2nd. Those women would speak in the midst of a meeting, and rebuke Mr. Irving or any of the church. Now the Scripture positively says, “Thou shalt not rebuke an Elder, but entreat him as a father;" not only this, but they frequently accused the brethren, thus placing themselves in the seat of Satan, who is emphatically called "the accuser of the brethren."
3rd. Mr. Baxter received the spirit on asking for it, without attending to the ordinances, and began to prophesy, whereas the scriptural way of attaining the gift of the Holy Ghost is by baptism, and by laying on of hands.
Ath. As we have stated in regard to others, the spirit of the prophets is subject to the prophets; but those prophets were subject to the spirits, the spirits controlling their bodies at pleasure.
But it may be asked how Mr. Baxter could
get a sign from a second person? To this we would answer, that Mr. Baxter's brother was under the influence of the same spirit himself, and being subject to that spirit he could be easily made to speak to Mr. Baxter whatever the spirit should dictate;- but there was not power in the spirit to heal the child.
Again it may be asked, how it was that they could speak in tongues if they were of the devil! We would answer that they could be made to speak in another tongue, as well as their own, as they were under the control of that spirit, and the devil can tempt the Hottentot, the Turk, the Jew, or any other nation; and if these men were under the influence of his spirit, they of course could speak Hebrew, Latin, Greek, Italian, Dutch, or any other language that the devil knew.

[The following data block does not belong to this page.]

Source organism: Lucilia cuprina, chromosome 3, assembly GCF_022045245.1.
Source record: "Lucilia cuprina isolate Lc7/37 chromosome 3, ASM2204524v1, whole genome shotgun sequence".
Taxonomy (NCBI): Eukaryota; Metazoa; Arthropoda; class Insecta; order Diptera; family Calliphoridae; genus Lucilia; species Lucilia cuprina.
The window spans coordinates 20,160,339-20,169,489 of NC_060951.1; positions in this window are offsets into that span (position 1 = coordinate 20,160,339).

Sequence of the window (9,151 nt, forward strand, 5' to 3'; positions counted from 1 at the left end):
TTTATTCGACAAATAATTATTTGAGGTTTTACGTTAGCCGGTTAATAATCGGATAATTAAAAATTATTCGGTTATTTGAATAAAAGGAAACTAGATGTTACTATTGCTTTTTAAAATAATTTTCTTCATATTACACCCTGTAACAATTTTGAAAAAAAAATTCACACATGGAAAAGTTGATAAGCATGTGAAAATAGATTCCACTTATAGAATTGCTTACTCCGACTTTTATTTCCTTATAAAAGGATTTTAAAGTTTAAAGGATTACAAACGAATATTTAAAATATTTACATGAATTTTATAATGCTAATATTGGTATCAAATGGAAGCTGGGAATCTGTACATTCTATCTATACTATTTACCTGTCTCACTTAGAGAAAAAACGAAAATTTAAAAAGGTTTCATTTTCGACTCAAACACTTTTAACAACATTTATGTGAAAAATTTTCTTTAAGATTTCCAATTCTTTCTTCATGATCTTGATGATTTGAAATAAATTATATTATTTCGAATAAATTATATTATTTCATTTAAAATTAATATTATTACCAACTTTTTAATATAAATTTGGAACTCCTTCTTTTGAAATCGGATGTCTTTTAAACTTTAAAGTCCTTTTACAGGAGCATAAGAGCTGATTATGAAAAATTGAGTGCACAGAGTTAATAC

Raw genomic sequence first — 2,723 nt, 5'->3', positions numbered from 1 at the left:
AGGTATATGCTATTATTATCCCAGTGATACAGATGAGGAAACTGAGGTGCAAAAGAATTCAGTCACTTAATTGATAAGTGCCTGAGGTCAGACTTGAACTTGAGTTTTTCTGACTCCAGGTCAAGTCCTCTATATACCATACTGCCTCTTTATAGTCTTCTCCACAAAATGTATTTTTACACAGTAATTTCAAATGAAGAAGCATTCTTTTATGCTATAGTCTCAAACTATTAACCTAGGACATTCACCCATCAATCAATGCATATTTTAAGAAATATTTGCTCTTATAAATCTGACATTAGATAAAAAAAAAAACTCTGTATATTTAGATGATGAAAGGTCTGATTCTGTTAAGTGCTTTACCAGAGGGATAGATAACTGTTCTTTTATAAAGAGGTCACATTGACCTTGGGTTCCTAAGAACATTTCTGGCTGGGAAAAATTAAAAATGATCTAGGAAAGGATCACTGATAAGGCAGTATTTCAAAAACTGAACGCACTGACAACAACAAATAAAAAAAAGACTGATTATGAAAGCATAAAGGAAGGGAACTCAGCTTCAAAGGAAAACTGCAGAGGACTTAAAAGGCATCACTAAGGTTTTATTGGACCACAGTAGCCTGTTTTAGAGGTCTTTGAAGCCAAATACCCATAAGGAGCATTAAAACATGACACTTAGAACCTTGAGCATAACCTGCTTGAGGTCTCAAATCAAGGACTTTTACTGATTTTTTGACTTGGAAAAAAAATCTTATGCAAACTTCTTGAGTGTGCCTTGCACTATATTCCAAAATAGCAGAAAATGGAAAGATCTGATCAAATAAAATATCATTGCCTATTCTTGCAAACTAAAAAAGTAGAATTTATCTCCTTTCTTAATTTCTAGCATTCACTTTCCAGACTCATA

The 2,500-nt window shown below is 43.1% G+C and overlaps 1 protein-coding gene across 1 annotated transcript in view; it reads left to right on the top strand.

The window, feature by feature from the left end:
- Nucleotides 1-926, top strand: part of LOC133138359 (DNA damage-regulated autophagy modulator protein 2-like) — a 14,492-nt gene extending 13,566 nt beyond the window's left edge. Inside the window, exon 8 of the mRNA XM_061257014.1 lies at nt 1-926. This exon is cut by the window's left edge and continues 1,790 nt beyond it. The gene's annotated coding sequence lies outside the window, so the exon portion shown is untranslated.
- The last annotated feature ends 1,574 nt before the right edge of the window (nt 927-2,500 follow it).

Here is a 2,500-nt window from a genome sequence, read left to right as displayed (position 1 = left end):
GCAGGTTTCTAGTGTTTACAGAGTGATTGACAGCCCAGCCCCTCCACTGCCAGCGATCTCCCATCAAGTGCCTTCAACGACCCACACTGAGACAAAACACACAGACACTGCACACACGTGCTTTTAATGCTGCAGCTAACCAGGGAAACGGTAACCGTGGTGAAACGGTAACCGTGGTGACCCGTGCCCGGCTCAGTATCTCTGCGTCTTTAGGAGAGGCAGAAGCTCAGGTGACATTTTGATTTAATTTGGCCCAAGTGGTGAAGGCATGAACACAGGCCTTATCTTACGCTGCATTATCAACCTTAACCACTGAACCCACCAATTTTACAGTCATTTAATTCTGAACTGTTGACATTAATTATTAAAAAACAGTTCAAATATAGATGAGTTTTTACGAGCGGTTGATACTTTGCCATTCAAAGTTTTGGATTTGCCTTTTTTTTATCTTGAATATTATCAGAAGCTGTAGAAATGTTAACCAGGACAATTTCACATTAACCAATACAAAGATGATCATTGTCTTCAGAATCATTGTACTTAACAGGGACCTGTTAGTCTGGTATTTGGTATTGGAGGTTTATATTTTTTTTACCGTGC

Some will say, “try the spirits” by the word. "Every spirit that confesseth that Jesus Christ is come in the flesh is of God, and every spirit that confesseth not that Jesus Christ is come in the flesh is not of God.” John 4:2, 3. One of the Irvingites once quoted the passage whilst under the influence of a spirit, and then said, "I confess that Jesus Christ is come in the flesh.” And yet these prophecies failed, their Messiah did not come; and the great things spoken of by them have fallen to the ground. What is the matter here? Did not the Apostle speak the truth? Certainly he did—but he spoke to a people who were under the penalty of death, the moment they embraced Chris
tianity; and no one without a knowledge of the fact would confess it, and expose themselves to death, and this was consequently given as a criterion to the church or churches to which John wrote. But the devil on a certain occasion cried out, "I know thee, who thou art, the Holy One of God!” Here was a frank acknowledgment under other circumstances that “Jesus had come in the flesh.” On another occasion the devil said, “Paul we know, and Jesus we know”-of course, "come in the flesh." No man nor set of men without the regular constituted authorities, the Priesthood and discerning of spirits, can tell true from false spirits. This power they possessed in the Apostles' day, but it has departed from the world for ages.
The Church of Jesus Christ of Latter-day Saints has also had its false spirits; and as it is made up of all those different sects professing every variety of opinion, and having been under the influence of so many kinds of spirits, it is not to be wondered at if there should be found among us false spirits.
Soon after the Gospel was established in Kirtland, and during the absence of the authorities of the Church, many false spirits were introduced, many strange visions were seen, and wild, enthusiastic notions were entertained; men ran out of doors under the influence of this spirit, and some of them got upon the stumps of trees and shouted, and all kinds of extravagances were entered into by them; one man pursued a ball that he said he saw fly